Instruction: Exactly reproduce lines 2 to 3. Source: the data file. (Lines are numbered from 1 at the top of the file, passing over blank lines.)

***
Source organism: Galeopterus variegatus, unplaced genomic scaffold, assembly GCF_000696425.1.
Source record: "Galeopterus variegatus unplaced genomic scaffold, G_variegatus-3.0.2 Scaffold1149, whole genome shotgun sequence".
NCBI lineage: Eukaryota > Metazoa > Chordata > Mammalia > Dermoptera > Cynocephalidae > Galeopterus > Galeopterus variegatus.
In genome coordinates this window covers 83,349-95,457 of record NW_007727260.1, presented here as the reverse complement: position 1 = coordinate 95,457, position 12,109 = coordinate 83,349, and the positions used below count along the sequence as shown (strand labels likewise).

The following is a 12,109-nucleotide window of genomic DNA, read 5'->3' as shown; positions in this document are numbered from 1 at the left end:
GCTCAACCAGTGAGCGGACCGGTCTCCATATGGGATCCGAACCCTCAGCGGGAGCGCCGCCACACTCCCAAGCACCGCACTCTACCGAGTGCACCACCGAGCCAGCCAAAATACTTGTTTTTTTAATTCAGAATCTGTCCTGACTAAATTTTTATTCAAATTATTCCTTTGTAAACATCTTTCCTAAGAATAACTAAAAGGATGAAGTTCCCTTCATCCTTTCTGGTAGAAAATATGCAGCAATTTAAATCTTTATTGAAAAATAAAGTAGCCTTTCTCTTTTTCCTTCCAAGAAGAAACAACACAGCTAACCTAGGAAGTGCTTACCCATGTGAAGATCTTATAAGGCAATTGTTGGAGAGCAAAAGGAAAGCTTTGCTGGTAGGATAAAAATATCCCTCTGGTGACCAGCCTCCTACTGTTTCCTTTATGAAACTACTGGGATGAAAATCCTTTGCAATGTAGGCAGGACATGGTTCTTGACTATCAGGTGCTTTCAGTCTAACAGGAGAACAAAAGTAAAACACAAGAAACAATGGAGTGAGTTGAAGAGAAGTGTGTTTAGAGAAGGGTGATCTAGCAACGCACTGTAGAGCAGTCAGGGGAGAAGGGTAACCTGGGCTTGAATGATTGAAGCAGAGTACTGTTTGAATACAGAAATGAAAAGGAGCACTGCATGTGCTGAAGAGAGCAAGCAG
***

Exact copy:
Source record: "Galeopterus variegatus unplaced genomic scaffold, G_variegatus-3.0.2 Scaffold1149, whole genome shotgun sequence".
NCBI lineage: Eukaryota > Metazoa > Chordata > Mammalia > Dermoptera > Cynocephalidae > Galeopterus > Galeopterus variegatus.